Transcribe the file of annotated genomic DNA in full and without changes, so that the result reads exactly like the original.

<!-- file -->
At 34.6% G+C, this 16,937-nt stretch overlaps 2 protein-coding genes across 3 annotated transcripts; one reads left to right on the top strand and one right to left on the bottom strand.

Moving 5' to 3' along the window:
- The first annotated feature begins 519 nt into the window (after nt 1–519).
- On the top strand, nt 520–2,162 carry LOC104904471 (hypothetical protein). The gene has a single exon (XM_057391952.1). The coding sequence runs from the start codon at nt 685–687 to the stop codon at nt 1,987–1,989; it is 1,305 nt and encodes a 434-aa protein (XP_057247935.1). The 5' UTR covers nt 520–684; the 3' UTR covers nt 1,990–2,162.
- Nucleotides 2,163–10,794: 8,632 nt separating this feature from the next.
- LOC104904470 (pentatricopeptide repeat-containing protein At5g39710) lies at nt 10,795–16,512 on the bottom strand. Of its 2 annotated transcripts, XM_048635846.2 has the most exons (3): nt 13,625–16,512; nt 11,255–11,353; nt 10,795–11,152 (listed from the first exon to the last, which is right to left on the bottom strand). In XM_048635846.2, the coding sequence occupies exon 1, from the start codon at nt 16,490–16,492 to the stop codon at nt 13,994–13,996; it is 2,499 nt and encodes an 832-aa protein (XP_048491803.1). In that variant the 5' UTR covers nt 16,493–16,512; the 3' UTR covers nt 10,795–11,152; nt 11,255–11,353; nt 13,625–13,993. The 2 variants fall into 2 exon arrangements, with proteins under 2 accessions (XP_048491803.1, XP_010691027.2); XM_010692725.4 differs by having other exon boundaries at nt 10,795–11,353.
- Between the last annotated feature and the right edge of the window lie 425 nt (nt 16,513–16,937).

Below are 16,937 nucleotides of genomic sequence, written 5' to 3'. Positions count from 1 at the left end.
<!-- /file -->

At 34.6% G+C, this 16,937-nt stretch overlaps 2 protein-coding genes across 3 annotated transcripts; one reads left to right on the top strand and one right to left on the bottom strand.

Moving 5' to 3' along the window:
- The first annotated feature begins 519 nt into the window (after nt 1–519).
- On the top strand, nt 520–2,162 carry LOC104904471 (hypothetical protein). The gene has a single exon (XM_057391952.1). The coding sequence runs from the start codon at nt 685–687 to the stop codon at nt 1,987–1,989; it is 1,305 nt and encodes a 434-aa protein (XP_057247935.1). The 5' UTR covers nt 520–684; the 3' UTR covers nt 1,990–2,162.
- Nucleotides 2,163–10,794: 8,632 nt separating this feature from the next.
- LOC104904470 (pentatricopeptide repeat-containing protein At5g39710) lies at nt 10,795–16,512 on the bottom strand. Of its 2 annotated transcripts, XM_048635846.2 has the most exons (3): nt 13,625–16,512; nt 11,255–11,353; nt 10,795–11,152 (listed from the first exon to the last, which is right to left on the bottom strand). In XM_048635846.2, the coding sequence occupies exon 1, from the start codon at nt 16,490–16,492 to the stop codon at nt 13,994–13,996; it is 2,499 nt and encodes an 832-aa protein (XP_048491803.1). In that variant the 5' UTR covers nt 16,493–16,512; the 3' UTR covers nt 10,795–11,152; nt 11,255–11,353; nt 13,625–13,993. The 2 variants fall into 2 exon arrangements, with proteins under 2 accessions (XP_048491803.1, XP_010691027.2); XM_010692725.4 differs by having other exon boundaries at nt 10,795–11,353.
- Between the last annotated feature and the right edge of the window lie 425 nt (nt 16,513–16,937).

Below are 16,937 nucleotides of genomic sequence, written 5' to 3'. Positions count from 1 at the left end.